I’ve been following the work the PICMG consortium since its inception back in 1994. The “P” in PICMG standards for PCI, but certainly the group has evolved way beyond the old parallel PCI bus, just as our computers have. Over the years, PICMG has been clever about adapting each relevant computing technology from the PC and server market and outfitting them for the embedded board-level computing realm. And its branched even beyond the computing world into the IoT space.
Along just those lines, over the past five years PICMG has been working on specifications aimed at industrial IoT (IIoT). The idea is to link an IIoT network architecture and an edge device form factor to PICMG’s embedded computing standards like COM Express and others. As part of this effort, Micro Sensor Adapter Module (MicroSAM) was the first of these PICMG standards to reach ratification back in October 2020. MicroSAM is an open specification that defines a 32mm × 32mm module hardware platform for traditional sensor vendors wishing to quickly create smart sensors. MicroSAM enables a fundamentally different IIoT architecture, offering a distributed architecture with true Plug and Play network integration.
Clearly MicroSAM satisfies a need never before addressed by other industry specifications: a compact module targeted at microcontrollers for each of the Industrial IoT sensor nodes. The processing performance and I/O connectivity are targeted toward the sensor interface. MicroSAM may exist in parallel with other embedded technologies. MicroSAM devices provide sensor connectivity, while PICMG standards such as COM Express, CompactPCI Serial or MicroTCA provide higher layers of control.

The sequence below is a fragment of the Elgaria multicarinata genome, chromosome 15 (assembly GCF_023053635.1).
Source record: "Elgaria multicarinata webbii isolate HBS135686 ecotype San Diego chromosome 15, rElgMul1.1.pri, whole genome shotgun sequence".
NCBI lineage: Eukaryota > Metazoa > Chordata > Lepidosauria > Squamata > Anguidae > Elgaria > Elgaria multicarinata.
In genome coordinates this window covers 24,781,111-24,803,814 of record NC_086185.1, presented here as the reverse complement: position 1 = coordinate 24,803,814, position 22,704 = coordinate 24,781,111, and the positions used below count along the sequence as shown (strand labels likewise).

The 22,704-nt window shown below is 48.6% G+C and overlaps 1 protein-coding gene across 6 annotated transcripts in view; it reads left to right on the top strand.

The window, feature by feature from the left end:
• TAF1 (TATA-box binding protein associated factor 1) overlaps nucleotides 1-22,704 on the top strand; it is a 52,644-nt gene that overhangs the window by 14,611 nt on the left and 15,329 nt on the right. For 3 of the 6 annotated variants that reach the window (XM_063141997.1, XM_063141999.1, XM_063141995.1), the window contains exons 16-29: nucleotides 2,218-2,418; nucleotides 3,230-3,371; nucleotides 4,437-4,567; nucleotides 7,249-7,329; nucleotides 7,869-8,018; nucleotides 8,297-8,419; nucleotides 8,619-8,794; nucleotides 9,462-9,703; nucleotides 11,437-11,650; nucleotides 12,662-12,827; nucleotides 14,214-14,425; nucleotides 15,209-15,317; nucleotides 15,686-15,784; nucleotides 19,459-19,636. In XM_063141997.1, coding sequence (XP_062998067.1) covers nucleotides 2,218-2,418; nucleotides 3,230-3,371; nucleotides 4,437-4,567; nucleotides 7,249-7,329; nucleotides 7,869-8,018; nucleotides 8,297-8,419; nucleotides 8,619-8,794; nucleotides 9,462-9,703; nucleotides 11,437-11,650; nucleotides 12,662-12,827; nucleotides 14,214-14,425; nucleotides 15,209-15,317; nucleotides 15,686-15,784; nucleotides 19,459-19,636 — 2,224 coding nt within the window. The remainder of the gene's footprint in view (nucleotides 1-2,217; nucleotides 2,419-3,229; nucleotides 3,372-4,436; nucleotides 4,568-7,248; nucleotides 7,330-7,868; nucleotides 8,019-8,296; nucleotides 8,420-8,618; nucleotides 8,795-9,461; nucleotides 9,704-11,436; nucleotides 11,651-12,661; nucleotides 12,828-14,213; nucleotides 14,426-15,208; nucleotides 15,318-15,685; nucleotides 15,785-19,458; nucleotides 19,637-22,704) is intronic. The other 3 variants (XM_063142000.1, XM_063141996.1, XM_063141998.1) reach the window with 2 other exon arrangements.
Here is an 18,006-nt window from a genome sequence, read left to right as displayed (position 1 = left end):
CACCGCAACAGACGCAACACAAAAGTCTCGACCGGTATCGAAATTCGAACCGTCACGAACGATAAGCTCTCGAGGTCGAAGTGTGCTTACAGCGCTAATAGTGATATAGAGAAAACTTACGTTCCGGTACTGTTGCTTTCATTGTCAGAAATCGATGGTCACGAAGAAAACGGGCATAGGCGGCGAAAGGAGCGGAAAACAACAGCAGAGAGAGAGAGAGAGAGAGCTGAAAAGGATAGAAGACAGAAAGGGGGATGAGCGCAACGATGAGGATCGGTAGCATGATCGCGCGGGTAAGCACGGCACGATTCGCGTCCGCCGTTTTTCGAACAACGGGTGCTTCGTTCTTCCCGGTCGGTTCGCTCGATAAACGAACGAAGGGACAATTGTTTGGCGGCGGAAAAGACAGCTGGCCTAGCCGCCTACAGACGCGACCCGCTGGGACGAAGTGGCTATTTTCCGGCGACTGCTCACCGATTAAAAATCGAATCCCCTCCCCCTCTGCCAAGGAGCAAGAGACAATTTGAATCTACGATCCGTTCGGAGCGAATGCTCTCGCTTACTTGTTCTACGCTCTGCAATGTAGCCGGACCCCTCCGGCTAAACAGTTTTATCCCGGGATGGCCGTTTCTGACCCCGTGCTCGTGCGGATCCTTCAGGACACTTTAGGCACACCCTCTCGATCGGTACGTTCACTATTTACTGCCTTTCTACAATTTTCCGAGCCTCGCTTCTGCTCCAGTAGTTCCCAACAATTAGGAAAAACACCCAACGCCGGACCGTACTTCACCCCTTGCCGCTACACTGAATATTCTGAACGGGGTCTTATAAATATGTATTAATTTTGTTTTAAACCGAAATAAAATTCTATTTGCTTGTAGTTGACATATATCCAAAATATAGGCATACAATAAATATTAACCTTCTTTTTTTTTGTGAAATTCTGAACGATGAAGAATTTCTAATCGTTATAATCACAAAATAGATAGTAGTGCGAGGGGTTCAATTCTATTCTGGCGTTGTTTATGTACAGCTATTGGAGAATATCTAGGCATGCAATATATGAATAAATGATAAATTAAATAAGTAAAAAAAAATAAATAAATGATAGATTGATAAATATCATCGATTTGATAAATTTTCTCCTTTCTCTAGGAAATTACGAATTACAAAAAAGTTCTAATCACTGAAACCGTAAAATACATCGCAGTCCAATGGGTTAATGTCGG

In early October (this year), the PICMG consortium announced the ratification of IoT.1 specification defining a communication standard between sensors / effecters and local IoT controllers such as MicroSAM already specified by PICMGs IoT.0 specification. The IoT.1 specification defines a firmware interface and low-level data model that provides for vendor-independent configuration of smart sensors and effecters, as well as plug and play interoperability with higher levels of the installation. IIoT.1 supports both sensing and profiled motion control required by most emerging Industry 4.0 applications.
According to PICMG, the IoT.1 specification is the first work product from consortium based on collaboration with the DMTF organization. PICMG’s IoT.1 specification leverages and extends the Platform Level Data Model (PLDM) specification from Distributed Management Task Force (DMTF) in order to address the needs of industrial automation and control. PLDM is a low-level messaging system that supports topologies, eventing and discovery and runs over a variety of system level buses such as I2C/SMBus and PCIeVDM (Vendor-Defined Message) over MCTP (Management Component Transport Protocol) as well as RBT (RMII-Based Transport (RMII = Reduced Media Independent Interface)) over NC-SI (Network Controller Sideband Interface).
There are four specific ways that the IoT.1 benefits the industry, according to PICMG. First, it enables sensor vendors to create smart sensors without having to manufacture the control circuitry and/or software by purchasing these components from PICMG-compliant suppliers. Second, it allows controller suppliers who wish to create smart sensors or smart-sensor components to do so in a way that is interoperable with other suppliers. Third, the spec lets sensor/effecter integrators to integrate sensors/effecters from multiple vendors with controllers from multiple vendors. And, fourth, IoT.1 is expected to accelerate the uptake of smart-sensor technology through open-specifications and interoperability.
When combined with the PICMG sensor-domain network architecture and data model, sensors connected to MicroSAMs (PICMG IoT.0) or other controller modules will seamlessly integrate into the network with plugand- play interoperability, according to the group. The IoT.1 was developed in collaboration with the PICMG members Arroyo Technology, nVent, Triple Ring Technologies and Sandy Systems. More information is available at www.picmg.org.
I look forward to following this exciting new spec as embedded computing vendors and their customers adopt it in their industrial IoT implementations.
PUBLISHED IN CIRCUIT CELLAR MAGAZINE• NOVEMBER 2021 #376 – Get a PDF of the issue